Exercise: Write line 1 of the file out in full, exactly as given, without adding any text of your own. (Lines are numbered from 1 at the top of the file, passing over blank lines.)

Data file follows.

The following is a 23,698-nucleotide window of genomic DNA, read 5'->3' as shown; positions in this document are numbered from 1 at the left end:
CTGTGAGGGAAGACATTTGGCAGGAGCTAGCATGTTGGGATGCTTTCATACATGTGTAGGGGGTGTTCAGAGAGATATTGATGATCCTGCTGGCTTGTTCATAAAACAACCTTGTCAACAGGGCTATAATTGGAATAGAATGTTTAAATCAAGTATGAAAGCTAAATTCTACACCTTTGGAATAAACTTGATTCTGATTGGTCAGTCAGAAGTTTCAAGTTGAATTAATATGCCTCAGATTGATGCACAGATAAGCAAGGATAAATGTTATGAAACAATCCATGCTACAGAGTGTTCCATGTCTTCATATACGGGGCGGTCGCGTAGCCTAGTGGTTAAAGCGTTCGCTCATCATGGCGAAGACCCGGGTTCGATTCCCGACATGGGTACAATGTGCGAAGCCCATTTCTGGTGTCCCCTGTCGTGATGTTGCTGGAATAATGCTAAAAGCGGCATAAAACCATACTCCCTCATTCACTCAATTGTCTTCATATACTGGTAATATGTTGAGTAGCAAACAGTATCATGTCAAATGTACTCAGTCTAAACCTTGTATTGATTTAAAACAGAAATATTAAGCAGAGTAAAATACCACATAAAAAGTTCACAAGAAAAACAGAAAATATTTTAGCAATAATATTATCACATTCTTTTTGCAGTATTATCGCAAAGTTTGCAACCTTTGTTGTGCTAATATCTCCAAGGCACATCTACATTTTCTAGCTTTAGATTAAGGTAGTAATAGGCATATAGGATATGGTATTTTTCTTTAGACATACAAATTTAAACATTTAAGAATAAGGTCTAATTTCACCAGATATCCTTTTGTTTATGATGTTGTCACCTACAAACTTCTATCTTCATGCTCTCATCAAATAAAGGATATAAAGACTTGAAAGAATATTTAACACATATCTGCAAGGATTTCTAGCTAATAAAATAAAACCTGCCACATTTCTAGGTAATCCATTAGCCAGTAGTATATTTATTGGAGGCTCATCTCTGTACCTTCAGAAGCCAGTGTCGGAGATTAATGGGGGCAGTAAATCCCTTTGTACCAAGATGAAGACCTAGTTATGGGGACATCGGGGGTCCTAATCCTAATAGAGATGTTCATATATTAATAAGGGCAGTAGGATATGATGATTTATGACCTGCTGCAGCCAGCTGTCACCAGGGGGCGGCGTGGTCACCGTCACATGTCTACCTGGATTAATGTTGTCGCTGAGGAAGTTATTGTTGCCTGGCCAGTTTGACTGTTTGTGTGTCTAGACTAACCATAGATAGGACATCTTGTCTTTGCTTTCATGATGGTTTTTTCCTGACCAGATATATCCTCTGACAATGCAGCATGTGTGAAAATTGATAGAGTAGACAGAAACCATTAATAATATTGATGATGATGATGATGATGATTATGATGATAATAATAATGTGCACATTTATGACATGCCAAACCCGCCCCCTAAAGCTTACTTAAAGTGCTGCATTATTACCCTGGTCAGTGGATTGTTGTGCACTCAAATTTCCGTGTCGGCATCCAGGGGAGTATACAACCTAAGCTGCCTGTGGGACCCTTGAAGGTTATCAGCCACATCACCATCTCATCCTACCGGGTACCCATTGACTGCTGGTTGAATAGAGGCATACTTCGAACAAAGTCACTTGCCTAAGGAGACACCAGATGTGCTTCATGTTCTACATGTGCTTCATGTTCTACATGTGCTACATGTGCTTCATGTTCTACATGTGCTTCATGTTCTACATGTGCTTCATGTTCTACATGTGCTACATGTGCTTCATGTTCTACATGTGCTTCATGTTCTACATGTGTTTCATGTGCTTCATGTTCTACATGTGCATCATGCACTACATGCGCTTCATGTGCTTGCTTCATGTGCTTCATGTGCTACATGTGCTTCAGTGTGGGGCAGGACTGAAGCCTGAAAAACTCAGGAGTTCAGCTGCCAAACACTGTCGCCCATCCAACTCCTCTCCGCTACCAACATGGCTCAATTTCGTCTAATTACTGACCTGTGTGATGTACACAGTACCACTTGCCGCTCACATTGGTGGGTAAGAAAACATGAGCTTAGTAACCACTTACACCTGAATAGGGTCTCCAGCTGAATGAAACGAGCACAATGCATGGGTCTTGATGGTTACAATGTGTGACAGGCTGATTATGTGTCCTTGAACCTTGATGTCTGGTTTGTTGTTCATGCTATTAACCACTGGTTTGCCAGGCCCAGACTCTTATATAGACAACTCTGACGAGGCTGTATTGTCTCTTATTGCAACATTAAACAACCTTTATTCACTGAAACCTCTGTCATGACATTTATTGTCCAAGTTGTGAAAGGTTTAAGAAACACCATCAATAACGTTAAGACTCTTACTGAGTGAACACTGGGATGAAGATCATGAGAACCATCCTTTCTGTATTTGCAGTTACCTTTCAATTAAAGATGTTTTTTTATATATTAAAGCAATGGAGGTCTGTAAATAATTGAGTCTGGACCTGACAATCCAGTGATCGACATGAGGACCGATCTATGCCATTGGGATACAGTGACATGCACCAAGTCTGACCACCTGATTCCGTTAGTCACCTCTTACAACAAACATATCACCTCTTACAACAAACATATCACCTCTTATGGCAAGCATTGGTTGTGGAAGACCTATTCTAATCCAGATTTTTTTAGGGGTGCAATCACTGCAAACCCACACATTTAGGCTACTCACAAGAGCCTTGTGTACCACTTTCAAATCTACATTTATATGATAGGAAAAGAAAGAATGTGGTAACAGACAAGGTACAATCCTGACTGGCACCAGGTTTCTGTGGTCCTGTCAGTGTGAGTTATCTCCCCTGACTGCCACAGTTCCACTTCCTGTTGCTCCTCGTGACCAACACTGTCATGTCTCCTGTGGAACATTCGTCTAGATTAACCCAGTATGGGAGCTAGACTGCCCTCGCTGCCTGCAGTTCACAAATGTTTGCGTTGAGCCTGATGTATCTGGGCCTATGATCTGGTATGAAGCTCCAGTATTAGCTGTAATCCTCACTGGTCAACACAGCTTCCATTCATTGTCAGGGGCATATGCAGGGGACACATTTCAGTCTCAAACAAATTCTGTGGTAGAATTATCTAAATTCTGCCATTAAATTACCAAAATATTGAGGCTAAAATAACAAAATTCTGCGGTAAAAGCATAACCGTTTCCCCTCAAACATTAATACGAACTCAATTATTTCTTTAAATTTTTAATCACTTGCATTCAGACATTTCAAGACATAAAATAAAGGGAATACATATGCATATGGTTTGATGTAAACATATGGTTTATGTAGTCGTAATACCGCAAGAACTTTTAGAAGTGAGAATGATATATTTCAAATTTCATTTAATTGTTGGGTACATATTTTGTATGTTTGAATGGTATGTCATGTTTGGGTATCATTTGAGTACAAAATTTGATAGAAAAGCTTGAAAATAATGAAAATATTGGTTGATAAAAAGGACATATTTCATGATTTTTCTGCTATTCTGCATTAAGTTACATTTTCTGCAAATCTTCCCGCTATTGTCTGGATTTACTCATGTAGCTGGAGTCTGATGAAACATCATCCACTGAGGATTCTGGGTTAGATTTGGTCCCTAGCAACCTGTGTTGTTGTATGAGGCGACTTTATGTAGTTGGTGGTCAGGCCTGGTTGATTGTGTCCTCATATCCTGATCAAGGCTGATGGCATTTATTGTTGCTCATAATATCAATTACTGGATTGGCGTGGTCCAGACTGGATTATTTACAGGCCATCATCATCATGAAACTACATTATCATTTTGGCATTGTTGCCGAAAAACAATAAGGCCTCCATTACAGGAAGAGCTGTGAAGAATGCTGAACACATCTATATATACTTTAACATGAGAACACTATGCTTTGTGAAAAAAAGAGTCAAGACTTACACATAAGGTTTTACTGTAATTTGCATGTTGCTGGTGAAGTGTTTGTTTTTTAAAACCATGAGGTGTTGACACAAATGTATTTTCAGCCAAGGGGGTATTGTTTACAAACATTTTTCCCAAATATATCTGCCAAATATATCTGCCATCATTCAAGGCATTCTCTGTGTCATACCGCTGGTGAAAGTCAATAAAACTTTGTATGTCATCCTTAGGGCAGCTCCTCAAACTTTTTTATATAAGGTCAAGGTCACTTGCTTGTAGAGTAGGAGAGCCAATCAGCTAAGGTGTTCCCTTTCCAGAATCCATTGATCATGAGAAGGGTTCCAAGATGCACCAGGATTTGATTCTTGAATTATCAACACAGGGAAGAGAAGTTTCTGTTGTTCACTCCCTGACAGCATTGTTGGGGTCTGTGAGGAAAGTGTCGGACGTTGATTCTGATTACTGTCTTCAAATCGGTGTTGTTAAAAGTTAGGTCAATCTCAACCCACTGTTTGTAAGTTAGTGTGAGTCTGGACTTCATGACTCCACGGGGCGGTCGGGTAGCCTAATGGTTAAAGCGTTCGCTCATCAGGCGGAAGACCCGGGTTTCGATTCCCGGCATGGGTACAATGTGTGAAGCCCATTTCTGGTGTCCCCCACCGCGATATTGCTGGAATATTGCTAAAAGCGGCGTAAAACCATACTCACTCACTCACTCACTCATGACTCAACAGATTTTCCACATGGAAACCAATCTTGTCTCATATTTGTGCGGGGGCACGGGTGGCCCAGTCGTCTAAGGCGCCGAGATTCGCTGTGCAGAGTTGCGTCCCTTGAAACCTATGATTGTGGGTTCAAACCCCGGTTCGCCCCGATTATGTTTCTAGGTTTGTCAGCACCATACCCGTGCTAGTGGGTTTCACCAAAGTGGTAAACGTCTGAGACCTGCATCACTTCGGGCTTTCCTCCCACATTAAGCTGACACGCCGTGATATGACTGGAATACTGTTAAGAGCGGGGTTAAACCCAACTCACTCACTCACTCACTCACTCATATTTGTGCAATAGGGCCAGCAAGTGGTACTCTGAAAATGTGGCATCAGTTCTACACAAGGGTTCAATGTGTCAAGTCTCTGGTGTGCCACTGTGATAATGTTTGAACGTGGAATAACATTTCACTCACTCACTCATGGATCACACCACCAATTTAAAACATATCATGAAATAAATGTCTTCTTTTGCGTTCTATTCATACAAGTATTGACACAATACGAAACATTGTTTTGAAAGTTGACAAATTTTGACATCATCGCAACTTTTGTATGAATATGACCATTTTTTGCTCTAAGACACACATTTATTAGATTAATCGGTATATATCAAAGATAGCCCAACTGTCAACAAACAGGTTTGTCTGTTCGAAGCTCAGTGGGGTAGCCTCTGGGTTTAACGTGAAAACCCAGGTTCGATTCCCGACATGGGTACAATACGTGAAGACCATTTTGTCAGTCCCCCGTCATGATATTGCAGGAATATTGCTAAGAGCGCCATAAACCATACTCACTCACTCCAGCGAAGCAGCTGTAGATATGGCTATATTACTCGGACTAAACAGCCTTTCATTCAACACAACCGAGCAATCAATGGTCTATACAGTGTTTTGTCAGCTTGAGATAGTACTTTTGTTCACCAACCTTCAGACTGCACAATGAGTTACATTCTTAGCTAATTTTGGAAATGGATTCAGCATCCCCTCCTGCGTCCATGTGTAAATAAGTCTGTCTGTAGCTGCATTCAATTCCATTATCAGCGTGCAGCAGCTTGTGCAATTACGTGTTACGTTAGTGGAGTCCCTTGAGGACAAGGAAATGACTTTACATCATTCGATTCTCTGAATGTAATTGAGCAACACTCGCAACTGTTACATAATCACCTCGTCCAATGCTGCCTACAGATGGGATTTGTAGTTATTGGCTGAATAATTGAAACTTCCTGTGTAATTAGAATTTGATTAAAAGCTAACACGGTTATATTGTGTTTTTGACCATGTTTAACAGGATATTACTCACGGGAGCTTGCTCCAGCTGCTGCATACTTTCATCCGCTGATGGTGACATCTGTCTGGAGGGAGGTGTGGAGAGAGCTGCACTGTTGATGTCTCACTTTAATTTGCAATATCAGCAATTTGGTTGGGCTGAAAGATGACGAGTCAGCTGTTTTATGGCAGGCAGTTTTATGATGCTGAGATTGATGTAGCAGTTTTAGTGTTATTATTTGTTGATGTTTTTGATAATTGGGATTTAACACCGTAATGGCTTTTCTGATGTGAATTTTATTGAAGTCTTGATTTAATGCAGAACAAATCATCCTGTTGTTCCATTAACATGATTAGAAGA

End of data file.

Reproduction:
The following is a 23,698-nucleotide window of genomic DNA, read 5'->3' as shown; positions in this document are numbered from 1 at the left end: